- Define the basic Value Stream – Start with a rudimentary VSM to give your team a starting point. This helps to jump start the activity when you first meet as a team. The key thing here is to outline only the process basics. Then, as a team, add the additional detail together. Doing this skips the mind-numbing activity of discovering the obvious. It also shows a rough example of how it looks and works, and it also moves the activity quickly along to higher quality discussions, inputs and discoveries.
- Team mapping activity – Value stream mapping is an activity that needs to be developed by a team. Each of the team members is an expert in their respective segments of the process, which leads to different perspectives of needed changes and how to apply them. Changes made in isolation from your VSM team members will almost always result in flawed attempts that do little more than waste time and money. The mapping activity is a collaborative discussion to develop the VSM. Depending on the process being mapped, this activity can take anywhere from several hours to several days to complete. Each of the team members should come prepared with or be able to quickly access the data needed to complete their respective segments of the VSM.
- Develop your current state value stream map – Starting with your basic VSM (from step 4), add the additional processes and their corresponding data, including current cycle times, lead times, up times, takt times, SLA’s, etc. This should reflect all numbers as they currently are. This is known as your “Current State” VSM. This current state version will be immensely important to keep and use as your process baseline.From this current state, the mapping team will be able to better understand the entire process. This enables the team to discuss productive what-if’s and to develop better solutions to identified hot points. This current state VSM will also come in handy in the future after you’ve implemented changes. It enables you to provide a before and after comparison of the process and its performance figures to know if the changes had the desired impact.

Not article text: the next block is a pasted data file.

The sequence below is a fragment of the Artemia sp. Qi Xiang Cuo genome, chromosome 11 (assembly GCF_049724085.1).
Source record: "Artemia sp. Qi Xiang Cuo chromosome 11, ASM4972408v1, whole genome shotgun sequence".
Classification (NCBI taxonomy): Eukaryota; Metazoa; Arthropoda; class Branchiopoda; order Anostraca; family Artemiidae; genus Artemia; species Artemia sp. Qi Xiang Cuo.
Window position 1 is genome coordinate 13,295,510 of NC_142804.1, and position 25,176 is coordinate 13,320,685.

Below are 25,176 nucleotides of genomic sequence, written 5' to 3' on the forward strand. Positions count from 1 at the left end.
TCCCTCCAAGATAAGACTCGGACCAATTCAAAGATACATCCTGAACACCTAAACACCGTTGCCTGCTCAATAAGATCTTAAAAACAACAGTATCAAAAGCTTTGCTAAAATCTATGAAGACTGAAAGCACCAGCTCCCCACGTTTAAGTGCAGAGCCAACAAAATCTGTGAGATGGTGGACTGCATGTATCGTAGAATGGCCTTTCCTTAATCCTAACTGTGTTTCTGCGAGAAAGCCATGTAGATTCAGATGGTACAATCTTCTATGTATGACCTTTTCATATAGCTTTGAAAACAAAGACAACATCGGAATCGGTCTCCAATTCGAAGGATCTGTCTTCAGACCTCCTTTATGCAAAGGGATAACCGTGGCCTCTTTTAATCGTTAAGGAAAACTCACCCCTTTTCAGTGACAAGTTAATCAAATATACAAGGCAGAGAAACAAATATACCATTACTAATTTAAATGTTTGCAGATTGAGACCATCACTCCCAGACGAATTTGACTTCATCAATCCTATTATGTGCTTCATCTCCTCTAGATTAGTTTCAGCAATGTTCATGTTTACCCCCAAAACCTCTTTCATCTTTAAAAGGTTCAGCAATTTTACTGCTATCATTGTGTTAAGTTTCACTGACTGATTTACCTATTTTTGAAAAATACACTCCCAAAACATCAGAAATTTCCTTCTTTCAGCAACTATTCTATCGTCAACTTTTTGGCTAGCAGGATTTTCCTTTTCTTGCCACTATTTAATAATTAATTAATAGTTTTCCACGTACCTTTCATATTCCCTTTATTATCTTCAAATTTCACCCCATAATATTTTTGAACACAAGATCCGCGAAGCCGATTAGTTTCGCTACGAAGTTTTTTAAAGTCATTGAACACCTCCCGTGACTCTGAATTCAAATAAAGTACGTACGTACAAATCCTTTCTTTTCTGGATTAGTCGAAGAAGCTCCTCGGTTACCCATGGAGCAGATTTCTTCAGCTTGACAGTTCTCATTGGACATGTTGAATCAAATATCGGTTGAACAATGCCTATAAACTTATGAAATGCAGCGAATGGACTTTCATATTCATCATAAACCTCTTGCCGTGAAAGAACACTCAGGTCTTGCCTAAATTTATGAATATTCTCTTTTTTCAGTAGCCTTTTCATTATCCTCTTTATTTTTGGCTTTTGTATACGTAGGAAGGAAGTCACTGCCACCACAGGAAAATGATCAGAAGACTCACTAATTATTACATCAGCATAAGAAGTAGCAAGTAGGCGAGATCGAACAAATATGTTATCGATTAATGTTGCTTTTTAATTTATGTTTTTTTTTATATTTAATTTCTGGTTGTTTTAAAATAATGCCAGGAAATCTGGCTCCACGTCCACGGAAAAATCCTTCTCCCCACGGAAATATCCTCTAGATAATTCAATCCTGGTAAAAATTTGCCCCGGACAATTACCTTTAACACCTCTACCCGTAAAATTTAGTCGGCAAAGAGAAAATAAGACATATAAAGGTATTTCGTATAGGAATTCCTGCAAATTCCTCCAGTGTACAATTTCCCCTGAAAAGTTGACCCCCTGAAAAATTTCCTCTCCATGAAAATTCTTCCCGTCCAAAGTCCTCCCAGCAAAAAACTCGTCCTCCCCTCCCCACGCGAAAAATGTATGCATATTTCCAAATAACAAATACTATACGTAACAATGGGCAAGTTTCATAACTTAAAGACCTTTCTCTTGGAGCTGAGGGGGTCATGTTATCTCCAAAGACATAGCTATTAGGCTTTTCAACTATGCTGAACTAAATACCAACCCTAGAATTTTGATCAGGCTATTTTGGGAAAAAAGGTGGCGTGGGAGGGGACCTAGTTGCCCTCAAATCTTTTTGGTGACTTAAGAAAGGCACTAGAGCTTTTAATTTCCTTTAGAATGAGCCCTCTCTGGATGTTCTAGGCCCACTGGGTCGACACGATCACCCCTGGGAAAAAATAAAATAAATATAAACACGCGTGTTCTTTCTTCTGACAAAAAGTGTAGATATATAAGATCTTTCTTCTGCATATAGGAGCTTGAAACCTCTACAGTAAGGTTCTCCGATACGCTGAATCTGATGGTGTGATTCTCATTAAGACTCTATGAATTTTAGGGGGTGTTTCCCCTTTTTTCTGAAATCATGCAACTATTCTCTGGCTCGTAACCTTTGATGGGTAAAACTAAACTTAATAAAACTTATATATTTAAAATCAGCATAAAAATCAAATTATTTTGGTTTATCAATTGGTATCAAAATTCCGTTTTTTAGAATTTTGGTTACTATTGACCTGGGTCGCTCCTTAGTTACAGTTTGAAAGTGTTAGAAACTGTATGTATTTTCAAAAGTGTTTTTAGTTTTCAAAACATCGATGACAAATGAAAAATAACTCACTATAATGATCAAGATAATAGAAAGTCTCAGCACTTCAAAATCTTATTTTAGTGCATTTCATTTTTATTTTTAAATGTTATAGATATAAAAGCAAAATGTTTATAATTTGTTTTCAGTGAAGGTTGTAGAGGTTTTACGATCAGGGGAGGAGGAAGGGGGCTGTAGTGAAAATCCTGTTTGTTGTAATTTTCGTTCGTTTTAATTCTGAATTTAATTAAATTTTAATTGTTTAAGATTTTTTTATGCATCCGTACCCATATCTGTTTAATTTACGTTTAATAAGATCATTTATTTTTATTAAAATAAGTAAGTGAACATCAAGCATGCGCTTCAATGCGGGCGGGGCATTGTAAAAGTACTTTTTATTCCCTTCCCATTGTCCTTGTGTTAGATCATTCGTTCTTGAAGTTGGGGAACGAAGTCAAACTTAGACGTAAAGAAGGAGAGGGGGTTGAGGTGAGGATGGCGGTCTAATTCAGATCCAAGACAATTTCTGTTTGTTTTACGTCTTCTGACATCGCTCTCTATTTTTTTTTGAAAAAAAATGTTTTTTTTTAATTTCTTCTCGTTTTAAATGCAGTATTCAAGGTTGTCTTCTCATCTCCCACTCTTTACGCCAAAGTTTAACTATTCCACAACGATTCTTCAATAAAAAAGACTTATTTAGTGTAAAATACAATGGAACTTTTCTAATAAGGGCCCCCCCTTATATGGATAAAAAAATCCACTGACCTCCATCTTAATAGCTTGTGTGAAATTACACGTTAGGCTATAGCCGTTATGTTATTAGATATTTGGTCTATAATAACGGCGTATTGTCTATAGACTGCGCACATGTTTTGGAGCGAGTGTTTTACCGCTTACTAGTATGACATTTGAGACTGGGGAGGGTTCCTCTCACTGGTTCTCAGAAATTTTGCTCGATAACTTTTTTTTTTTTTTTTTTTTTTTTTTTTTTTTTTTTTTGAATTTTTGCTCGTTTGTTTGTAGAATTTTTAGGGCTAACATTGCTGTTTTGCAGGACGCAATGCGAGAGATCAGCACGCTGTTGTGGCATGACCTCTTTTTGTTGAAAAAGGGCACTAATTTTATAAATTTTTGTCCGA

- Develop your Future State Value Stream Map – Using your current state VSM, identify the areas that are hot points, bottle necks, backlogs, strengths, weaknesses, etc. Once these areas are identified, the team can begin working on holistic improvements to the process.As improvements to the process are planned, they will often require a phased approach to introduce necessary changes to achieve the target state. To do this, a future state VSM should be created for each phase, and should reflect the expected data, times, volume, etc. This allows you to validate your assumptions at each stage, to make sure the changes are having the desired impact and moving the process performance in the right direction. This enables the VSM team to make changes as needed to keep them on track to reach the desired future state performance objectives. The future state VSM gives you and your team members a unified view of the overall process as well as targeted objectives to work toward.
7. Working through the What-if Scenario
There are many ways to work through and identify the challenges in your value stream. Many Lean experts will start with current state data and look for hot points, bottle necks or issues that can be easily resolved. This method typically looks for the low hanging fruit and prioritizes changes to the process accordingly.
Others will start with the end in mind. For example, if they know that they need to have the Takt Time under a certain threshold, they will start with that and work their way back, squeezing the process down until they reach their target.
Using the sample Current State VSM shown below in Figure 3, we can see there are a number of hot points to work through with the VSM team to make improvements. Here are a few examples: